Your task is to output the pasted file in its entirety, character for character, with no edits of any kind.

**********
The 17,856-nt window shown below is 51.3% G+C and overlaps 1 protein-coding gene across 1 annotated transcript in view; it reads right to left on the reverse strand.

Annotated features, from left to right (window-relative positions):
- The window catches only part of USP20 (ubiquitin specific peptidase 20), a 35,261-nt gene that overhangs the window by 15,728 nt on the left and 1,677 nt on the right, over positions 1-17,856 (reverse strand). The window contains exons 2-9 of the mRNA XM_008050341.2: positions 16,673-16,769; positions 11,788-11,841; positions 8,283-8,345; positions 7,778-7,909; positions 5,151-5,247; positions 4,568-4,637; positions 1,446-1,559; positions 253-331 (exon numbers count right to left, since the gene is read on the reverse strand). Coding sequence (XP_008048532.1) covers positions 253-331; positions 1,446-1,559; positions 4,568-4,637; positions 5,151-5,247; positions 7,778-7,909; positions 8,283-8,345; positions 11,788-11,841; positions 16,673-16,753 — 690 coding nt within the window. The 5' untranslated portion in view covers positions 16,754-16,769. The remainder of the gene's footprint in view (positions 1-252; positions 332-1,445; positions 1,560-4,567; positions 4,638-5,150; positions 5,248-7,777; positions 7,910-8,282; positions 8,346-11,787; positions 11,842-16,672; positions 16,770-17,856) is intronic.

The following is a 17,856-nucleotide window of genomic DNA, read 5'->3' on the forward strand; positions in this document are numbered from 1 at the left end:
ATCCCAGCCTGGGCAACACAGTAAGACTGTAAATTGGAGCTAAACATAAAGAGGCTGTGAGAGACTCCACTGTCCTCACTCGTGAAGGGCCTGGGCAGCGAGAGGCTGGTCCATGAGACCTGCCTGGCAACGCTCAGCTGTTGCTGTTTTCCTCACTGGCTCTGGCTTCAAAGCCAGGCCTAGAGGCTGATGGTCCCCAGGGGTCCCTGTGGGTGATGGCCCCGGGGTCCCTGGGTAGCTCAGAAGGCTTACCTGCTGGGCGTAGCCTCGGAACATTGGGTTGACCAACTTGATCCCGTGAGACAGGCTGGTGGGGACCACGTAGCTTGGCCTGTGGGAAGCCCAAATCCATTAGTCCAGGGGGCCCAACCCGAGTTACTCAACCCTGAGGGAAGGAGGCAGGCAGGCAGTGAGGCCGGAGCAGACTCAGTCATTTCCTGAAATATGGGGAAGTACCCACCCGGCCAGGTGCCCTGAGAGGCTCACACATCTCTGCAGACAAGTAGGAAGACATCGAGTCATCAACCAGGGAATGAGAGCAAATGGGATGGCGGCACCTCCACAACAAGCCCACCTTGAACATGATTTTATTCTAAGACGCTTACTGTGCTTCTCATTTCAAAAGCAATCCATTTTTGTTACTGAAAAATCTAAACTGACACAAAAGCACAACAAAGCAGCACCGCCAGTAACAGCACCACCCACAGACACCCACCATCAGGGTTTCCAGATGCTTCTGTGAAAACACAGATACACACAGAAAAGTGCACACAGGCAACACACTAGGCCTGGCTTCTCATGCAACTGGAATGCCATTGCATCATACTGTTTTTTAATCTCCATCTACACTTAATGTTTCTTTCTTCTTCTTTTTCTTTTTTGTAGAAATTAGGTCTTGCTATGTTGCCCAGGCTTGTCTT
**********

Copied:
The 17,856-nt window shown below is 51.3% G+C and overlaps 1 protein-coding gene across 1 annotated transcript in view; it reads right to left on the reverse strand.

Annotated features, from left to right (window-relative positions):
- The window catches only part of USP20 (ubiquitin specific peptidase 20), a 35,261-nt gene that overhangs the window by 15,728 nt on the left and 1,677 nt on the right, over positions 1-17,856 (reverse strand). The window contains exons 2-9 of the mRNA XM_008050341.2: positions 16,673-16,769; positions 11,788-11,841; positions 8,283-8,345; positions 7,778-7,909; positions 5,151-5,247; positions 4,568-4,637; positions 1,446-1,559; positions 253-331 (exon numbers count right to left, since the gene is read on the reverse strand). Coding sequence (XP_008048532.1) covers positions 253-331; positions 1,446-1,559; positions 4,568-4,637; positions 5,151-5,247; positions 7,778-7,909; positions 8,283-8,345; positions 11,788-11,841; positions 16,673-16,753 — 690 coding nt within the window. The 5' untranslated portion in view covers positions 16,754-16,769. The remainder of the gene's footprint in view (positions 1-252; positions 332-1,445; positions 1,560-4,567; positions 4,638-5,150; positions 5,248-7,777; positions 7,910-8,282; positions 8,346-11,787; positions 11,842-16,672; positions 16,770-17,856) is intronic.

The following is a 17,856-nucleotide window of genomic DNA, read 5'->3' on the forward strand; positions in this document are numbered from 1 at the left end:
ATCCCAGCCTGGGCAACACAGTAAGACTGTAAATTGGAGCTAAACATAAAGAGGCTGTGAGAGACTCCACTGTCCTCACTCGTGAAGGGCCTGGGCAGCGAGAGGCTGGTCCATGAGACCTGCCTGGCAACGCTCAGCTGTTGCTGTTTTCCTCACTGGCTCTGGCTTCAAAGCCAGGCCTAGAGGCTGATGGTCCCCAGGGGTCCCTGTGGGTGATGGCCCCGGGGTCCCTGGGTAGCTCAGAAGGCTTACCTGCTGGGCGTAGCCTCGGAACATTGGGTTGACCAACTTGATCCCGTGAGACAGGCTGGTGGGGACCACGTAGCTTGGCCTGTGGGAAGCCCAAATCCATTAGTCCAGGGGGCCCAACCCGAGTTACTCAACCCTGAGGGAAGGAGGCAGGCAGGCAGTGAGGCCGGAGCAGACTCAGTCATTTCCTGAAATATGGGGAAGTACCCACCCGGCCAGGTGCCCTGAGAGGCTCACACATCTCTGCAGACAAGTAGGAAGACATCGAGTCATCAACCAGGGAATGAGAGCAAATGGGATGGCGGCACCTCCACAACAAGCCCACCTTGAACATGATTTTATTCTAAGACGCTTACTGTGCTTCTCATTTCAAAAGCAATCCATTTTTGTTACTGAAAAATCTAAACTGACACAAAAGCACAACAAAGCAGCACCGCCAGTAACAGCACCACCCACAGACACCCACCATCAGGGTTTCCAGATGCTTCTGTGAAAACACAGATACACACAGAAAAGTGCACACAGGCAACACACTAGGCCTGGCTTCTCATGCAACTGGAATGCCATTGCATCATACTGTTTTTTAATCTCCATCTACACTTAATGTTTCTTTCTTCTTCTTTTTCTTTTTTGTAGAAATTAGGTCTTGCTATGTTGCCCAGGCTTGTCTT